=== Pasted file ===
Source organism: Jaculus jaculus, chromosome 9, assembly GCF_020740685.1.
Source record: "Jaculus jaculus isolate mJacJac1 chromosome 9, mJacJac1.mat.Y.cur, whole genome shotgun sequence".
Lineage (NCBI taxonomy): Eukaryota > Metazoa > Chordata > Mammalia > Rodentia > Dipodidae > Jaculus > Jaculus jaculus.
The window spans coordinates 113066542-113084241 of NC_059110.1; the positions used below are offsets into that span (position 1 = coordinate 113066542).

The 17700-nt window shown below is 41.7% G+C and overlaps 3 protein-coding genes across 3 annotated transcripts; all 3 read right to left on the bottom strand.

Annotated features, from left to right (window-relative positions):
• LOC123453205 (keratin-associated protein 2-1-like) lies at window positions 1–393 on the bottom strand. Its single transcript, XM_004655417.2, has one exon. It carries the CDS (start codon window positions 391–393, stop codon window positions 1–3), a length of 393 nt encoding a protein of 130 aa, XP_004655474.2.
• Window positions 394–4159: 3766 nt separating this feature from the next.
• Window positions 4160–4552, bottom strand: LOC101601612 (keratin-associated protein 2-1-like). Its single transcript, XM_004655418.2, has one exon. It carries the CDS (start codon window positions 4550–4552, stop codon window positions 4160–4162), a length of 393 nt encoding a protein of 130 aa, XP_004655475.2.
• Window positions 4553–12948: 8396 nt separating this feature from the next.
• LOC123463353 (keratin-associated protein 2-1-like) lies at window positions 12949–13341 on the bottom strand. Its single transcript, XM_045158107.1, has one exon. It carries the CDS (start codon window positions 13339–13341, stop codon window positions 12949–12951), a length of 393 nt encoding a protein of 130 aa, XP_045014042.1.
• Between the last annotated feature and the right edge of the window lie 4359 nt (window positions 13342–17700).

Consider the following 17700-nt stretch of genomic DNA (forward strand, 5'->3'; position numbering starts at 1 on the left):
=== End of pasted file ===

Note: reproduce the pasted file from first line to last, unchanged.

Source organism: Jaculus jaculus, chromosome 9, assembly GCF_020740685.1.
Source record: "Jaculus jaculus isolate mJacJac1 chromosome 9, mJacJac1.mat.Y.cur, whole genome shotgun sequence".
Lineage (NCBI taxonomy): Eukaryota > Metazoa > Chordata > Mammalia > Rodentia > Dipodidae > Jaculus > Jaculus jaculus.
The window spans coordinates 113066542-113084241 of NC_059110.1; the positions used below are offsets into that span (position 1 = coordinate 113066542).

The 17700-nt window shown below is 41.7% G+C and overlaps 3 protein-coding genes across 3 annotated transcripts; all 3 read right to left on the bottom strand.

Annotated features, from left to right (window-relative positions):
• LOC123453205 (keratin-associated protein 2-1-like) lies at window positions 1–393 on the bottom strand. Its single transcript, XM_004655417.2, has one exon. It carries the CDS (start codon window positions 391–393, stop codon window positions 1–3), a length of 393 nt encoding a protein of 130 aa, XP_004655474.2.
• Window positions 394–4159: 3766 nt separating this feature from the next.
• Window positions 4160–4552, bottom strand: LOC101601612 (keratin-associated protein 2-1-like). Its single transcript, XM_004655418.2, has one exon. It carries the CDS (start codon window positions 4550–4552, stop codon window positions 4160–4162), a length of 393 nt encoding a protein of 130 aa, XP_004655475.2.
• Window positions 4553–12948: 8396 nt separating this feature from the next.
• LOC123463353 (keratin-associated protein 2-1-like) lies at window positions 12949–13341 on the bottom strand. Its single transcript, XM_045158107.1, has one exon. It carries the CDS (start codon window positions 13339–13341, stop codon window positions 12949–12951), a length of 393 nt encoding a protein of 130 aa, XP_045014042.1.
• Between the last annotated feature and the right edge of the window lie 4359 nt (window positions 13342–17700).

Consider the following 17700-nt stretch of genomic DNA (forward strand, 5'->3'; position numbering starts at 1 on the left):